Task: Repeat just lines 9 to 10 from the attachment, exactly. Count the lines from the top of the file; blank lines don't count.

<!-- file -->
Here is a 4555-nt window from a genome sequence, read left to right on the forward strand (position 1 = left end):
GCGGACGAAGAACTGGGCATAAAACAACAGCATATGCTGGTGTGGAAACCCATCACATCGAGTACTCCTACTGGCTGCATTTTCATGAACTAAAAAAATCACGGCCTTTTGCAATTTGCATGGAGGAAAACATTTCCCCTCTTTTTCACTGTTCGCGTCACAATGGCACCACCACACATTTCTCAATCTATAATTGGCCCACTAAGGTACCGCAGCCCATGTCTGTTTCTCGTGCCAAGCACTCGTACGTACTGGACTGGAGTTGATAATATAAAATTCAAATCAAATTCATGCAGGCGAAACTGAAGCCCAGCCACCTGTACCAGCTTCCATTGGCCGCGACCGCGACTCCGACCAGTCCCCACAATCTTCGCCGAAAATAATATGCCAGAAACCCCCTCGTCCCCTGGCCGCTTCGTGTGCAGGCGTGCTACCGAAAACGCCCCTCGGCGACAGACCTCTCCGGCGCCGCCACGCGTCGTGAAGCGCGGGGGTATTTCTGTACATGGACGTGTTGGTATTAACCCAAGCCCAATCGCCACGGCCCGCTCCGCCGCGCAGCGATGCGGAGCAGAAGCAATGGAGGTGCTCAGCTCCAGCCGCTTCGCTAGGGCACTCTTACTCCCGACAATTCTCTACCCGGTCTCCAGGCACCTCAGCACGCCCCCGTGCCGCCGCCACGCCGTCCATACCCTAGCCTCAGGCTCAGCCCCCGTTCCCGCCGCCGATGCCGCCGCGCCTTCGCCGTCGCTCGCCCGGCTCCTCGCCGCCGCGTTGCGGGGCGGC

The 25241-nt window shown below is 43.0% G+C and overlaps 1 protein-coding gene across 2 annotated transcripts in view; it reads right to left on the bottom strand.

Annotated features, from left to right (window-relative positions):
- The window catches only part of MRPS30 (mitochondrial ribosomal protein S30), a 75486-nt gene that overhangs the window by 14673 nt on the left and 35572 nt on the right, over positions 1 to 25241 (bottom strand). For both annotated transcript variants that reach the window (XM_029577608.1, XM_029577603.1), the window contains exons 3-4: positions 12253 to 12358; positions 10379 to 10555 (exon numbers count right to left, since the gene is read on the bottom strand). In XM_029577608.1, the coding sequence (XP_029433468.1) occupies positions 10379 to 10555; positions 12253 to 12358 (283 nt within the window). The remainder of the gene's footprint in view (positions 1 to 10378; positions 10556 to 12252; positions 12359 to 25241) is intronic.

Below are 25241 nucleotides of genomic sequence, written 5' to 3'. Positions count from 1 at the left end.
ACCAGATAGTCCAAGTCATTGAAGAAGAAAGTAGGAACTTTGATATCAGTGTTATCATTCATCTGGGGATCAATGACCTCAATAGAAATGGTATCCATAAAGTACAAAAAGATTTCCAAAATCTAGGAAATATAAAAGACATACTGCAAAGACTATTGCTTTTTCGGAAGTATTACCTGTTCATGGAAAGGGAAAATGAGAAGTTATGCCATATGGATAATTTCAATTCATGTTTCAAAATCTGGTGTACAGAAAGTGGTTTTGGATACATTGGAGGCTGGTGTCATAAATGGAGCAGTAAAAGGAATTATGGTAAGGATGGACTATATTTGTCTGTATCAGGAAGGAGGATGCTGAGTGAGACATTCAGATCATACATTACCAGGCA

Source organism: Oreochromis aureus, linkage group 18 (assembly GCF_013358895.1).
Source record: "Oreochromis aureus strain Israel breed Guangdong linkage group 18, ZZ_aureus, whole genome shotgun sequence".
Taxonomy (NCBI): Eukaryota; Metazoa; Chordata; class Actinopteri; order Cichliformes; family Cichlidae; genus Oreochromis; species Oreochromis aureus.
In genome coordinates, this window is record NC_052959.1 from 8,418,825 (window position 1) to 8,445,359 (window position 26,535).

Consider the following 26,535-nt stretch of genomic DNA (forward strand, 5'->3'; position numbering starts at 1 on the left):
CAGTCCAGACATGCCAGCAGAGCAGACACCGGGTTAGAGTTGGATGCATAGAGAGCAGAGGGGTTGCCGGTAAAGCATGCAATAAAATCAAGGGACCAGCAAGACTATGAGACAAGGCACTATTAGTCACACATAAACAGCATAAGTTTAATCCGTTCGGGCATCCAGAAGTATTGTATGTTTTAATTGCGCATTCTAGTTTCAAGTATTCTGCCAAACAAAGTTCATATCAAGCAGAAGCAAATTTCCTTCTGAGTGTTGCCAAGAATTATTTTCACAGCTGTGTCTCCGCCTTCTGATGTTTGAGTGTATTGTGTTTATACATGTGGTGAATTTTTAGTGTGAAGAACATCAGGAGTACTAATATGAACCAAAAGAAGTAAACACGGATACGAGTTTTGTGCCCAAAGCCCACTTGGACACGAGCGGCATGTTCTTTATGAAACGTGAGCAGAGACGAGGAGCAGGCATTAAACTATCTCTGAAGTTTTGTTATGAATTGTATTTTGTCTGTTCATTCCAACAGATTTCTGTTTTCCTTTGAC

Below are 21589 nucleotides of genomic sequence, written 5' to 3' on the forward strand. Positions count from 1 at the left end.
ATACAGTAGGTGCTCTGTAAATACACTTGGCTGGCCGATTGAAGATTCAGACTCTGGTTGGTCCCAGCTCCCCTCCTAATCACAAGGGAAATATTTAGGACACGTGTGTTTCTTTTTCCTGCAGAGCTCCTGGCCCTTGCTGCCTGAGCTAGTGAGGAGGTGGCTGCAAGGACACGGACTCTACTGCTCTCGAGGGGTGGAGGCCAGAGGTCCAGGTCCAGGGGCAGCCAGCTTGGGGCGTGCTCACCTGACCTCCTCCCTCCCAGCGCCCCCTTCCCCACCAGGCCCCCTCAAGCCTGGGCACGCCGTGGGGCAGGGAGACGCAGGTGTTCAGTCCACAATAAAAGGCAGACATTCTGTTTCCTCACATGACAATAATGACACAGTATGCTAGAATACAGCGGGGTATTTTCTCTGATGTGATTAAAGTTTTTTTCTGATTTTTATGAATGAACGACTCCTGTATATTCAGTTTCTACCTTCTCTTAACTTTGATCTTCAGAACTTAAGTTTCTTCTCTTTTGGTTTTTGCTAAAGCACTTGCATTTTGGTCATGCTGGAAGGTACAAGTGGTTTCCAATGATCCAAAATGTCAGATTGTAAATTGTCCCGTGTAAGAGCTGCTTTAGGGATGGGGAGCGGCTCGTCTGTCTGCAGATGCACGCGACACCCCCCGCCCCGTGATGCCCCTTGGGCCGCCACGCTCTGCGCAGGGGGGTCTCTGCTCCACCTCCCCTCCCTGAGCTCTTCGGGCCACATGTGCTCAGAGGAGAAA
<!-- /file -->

Source record: "Oreochromis aureus strain Israel breed Guangdong linkage group 18, ZZ_aureus, whole genome shotgun sequence".
Taxonomy (NCBI): Eukaryota; Metazoa; Chordata; class Actinopteri; order Cichliformes; family Cichlidae; genus Oreochromis; species Oreochromis aureus.